This lovely robe à la française is from the Think Pink exhibition (Museum of Fine Arts, Boston) that I've written about previously here and here. Made of silk taffeta with lace, the gown features the serpentine self-trim, stomacher with bows and lace, and the deeply flounced petticoat and sleeve ruffles that all were the height of Parisian fashion c. 1760-70. Any European or colonial American lady would have loved to have worn such a gown – except that there's a slight problem with the size.
The gown is only about 15" tall.
While it's possible that the gown belonged to the treasured plaything of a wealthy child, it's far more likely that the gown was worn by a different kind of doll. Pandoras were doll-sized mannequins dressed in the latest fashions from Paris and London, and sent to shops and mantua-makers to show customers the new styles from the big cities. Unlike a printed fashion plate, a pandora could demonstrate fabrics and techniques as well as accessories like caps and mitts, and could also show the gown from all sides.
The rare surviving pandora, left, from the Victoria & Albert Museum is approximately the same age as the pink gown. Carved from wood, painted, and complete with a head of human hair, she wears not only an embroidered gown, but also the appropriate undergarments, mitts, stockings, shoes, and cap for a stylish Georgian lady. What's most amazing for a doll that's nearly 350 years old is that she is has worn these things the entire time; the dressmaker's original pins securing the clothes remain exactly where they were placed centuries ago.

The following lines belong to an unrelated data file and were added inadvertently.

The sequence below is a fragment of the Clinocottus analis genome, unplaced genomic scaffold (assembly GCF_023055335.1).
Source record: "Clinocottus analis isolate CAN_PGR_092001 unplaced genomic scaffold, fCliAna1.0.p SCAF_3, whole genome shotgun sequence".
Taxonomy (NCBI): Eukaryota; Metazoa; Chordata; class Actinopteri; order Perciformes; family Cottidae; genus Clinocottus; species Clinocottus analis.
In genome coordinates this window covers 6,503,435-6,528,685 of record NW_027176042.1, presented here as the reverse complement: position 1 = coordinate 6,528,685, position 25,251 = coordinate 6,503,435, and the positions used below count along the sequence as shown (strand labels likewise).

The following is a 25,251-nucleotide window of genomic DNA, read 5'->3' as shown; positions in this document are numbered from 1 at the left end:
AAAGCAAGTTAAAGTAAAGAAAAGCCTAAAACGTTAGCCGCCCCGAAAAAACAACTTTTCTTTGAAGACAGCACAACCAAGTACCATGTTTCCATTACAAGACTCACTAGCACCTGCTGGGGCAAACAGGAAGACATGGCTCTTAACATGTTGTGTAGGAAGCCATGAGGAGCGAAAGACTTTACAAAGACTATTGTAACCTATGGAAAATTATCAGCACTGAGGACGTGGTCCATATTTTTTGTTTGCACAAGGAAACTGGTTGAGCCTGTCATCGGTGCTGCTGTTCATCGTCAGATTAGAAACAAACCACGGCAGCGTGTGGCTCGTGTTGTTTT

Did pandoras actually influence women's decisions with their dressmakers? The MFA makes a good case for it by showing this portrait, right, from their collection near the miniature pink gown. Dorothy Quincy - married to wealthy Bostonian and patriot John Hancock - is shown wearing a similar pink silk gown with pinked bows. There is, of course, absolutely no documented connection between the portrait and the pandora's pink gown - but it is fun to imagine Dorothy with her mantua-maker and a pandora, discussing what the ladies in London were currently wearing....
Above: Doll's dress robe à la française, c.1750-1790, Europe, Museum of Fine Arts, Boston. Above left: Fashion doll, c. 1755-1760, England, V&A Museum. Below right:Dorothy Quincy (Mrs. John Hancock), by John Singleton Copley, c. 1772. Museum of Fine Arts, Boston.
There’s a big difference in how we use history. But we’re equally nuts about it. To us, the everyday details of life in the past are things to talk about, ponder, make fun of -- much in the way normal people talk about their favorite reality show.
We talk about who’s wearing what and who’s sleeping with whom. We try to sort out rumor or myth from fact. We thought there must be at least three other people out there who think history’s fascinating and fun, too. This blog is for them.